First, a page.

The two stepped out and made their way back to his car, still parked at the Humane Society. Stella seemed perfectly content to take her time, splashing in puddles as they went. When they’d gotten out of the rain and into the BMW, she shook herself off, sending bits of water flying everywhere. Cal chuckled, using his hands to shake the water out of his own hair. This leather interior was going to be a problem if Stella was going to be coming with him everywhere. He decided he’d have to switch up his daily driver to something with a more forgiving material.
He pulled out of the parking lot, driving carefully as they made their way through town, unwilling to take any chances with the apparent loss of common sense among other LA drivers the second there was any precipitation. Cal had decided he would return home that night — one of many, but he considered his house just outside the city to be his primary base. The high-rises were disappearing in the rear-view mirror when he finally stopped at a pet store. The two of them walked the aisles, and Cal added every toy that Stella sniffed to their basket, as well as some large bags of food, bowls, treats, special shampoo for pit bulls’ sensitive skin, and a pretty new collar. He had a tag engraved with her name, as well as his phone number on the back, and then they were on their way once more.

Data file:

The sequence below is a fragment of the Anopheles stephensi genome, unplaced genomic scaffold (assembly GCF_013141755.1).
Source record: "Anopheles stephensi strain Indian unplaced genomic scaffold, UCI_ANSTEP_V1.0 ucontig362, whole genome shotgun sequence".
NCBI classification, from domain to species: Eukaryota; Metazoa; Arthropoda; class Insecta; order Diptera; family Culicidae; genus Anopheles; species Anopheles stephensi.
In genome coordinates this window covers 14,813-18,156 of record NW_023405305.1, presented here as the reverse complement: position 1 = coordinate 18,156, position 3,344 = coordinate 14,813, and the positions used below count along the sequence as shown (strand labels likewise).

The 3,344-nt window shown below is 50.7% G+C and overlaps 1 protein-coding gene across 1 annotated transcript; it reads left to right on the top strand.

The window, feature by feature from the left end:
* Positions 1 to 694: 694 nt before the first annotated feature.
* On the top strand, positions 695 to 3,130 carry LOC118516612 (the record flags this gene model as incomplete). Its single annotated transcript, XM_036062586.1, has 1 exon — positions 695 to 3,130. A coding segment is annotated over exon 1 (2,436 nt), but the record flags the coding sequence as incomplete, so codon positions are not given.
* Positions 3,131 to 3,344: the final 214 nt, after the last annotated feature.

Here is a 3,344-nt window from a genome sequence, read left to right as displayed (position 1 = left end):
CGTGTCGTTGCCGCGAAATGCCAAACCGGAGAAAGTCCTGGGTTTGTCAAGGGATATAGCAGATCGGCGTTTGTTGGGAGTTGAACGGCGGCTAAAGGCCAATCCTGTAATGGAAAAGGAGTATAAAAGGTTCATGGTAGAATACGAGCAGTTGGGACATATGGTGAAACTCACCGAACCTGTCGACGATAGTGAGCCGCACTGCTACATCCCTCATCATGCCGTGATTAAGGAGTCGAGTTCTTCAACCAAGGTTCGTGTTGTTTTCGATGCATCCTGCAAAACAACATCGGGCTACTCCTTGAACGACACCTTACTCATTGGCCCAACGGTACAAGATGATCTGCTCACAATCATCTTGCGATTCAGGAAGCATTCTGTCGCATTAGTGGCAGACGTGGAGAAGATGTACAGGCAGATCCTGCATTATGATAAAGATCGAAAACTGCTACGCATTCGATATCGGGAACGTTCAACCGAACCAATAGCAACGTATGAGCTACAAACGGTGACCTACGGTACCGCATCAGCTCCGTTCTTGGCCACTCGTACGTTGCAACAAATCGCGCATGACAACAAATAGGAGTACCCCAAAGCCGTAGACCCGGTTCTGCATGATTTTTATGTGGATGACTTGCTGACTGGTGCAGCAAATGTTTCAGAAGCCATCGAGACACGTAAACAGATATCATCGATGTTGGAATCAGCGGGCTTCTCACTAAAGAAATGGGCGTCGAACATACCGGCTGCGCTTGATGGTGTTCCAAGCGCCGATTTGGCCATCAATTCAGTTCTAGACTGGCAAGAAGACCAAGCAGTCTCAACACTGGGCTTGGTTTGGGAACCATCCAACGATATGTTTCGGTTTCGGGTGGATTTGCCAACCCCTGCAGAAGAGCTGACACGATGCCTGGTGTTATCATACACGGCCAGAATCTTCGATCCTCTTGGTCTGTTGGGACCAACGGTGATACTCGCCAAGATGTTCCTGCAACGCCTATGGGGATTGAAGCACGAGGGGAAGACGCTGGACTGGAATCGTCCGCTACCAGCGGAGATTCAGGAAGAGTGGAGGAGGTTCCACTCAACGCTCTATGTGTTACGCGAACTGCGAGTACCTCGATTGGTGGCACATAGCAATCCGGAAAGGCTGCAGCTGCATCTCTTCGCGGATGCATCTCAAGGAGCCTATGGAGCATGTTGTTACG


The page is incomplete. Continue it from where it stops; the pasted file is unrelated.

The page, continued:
When they reached the house, Stella set off to smell all her new surroundings, tail waving happily. “Welcome home,” Cal said, sighing as the words fell into the empty room. He set about arranging all their new things, filling her food and water bowls, arranging her toys into a basket in the living room, and finally slumping onto the couch.
Before long, Stella returned, hopping up onto the couch to curl up beside him, her head in his lap. “Yeah, I know. Just you and me. It’s a pretty big house for just the two of us,” he said, trailing a finger up the soft fur above her nose. “What’d you think of Ana?” he asked, tilting his head as if honestly waiting for Stella to answer. “You and Mishka seemed to get along well enough. It would be terrible if you never got to see your first friend again. We’ll have to make sure that’s not the case. You know, for your sake.”
Stella licked Cal’s hand, and just as he was about to continue, his phone began to buzz in his pocket. He fished it out, and the screen, again, showed an unknown number. Cal’s brow furrowed. The previous time the number had called, no voicemail was left. It was probably just some sales call. He swiped to answer.”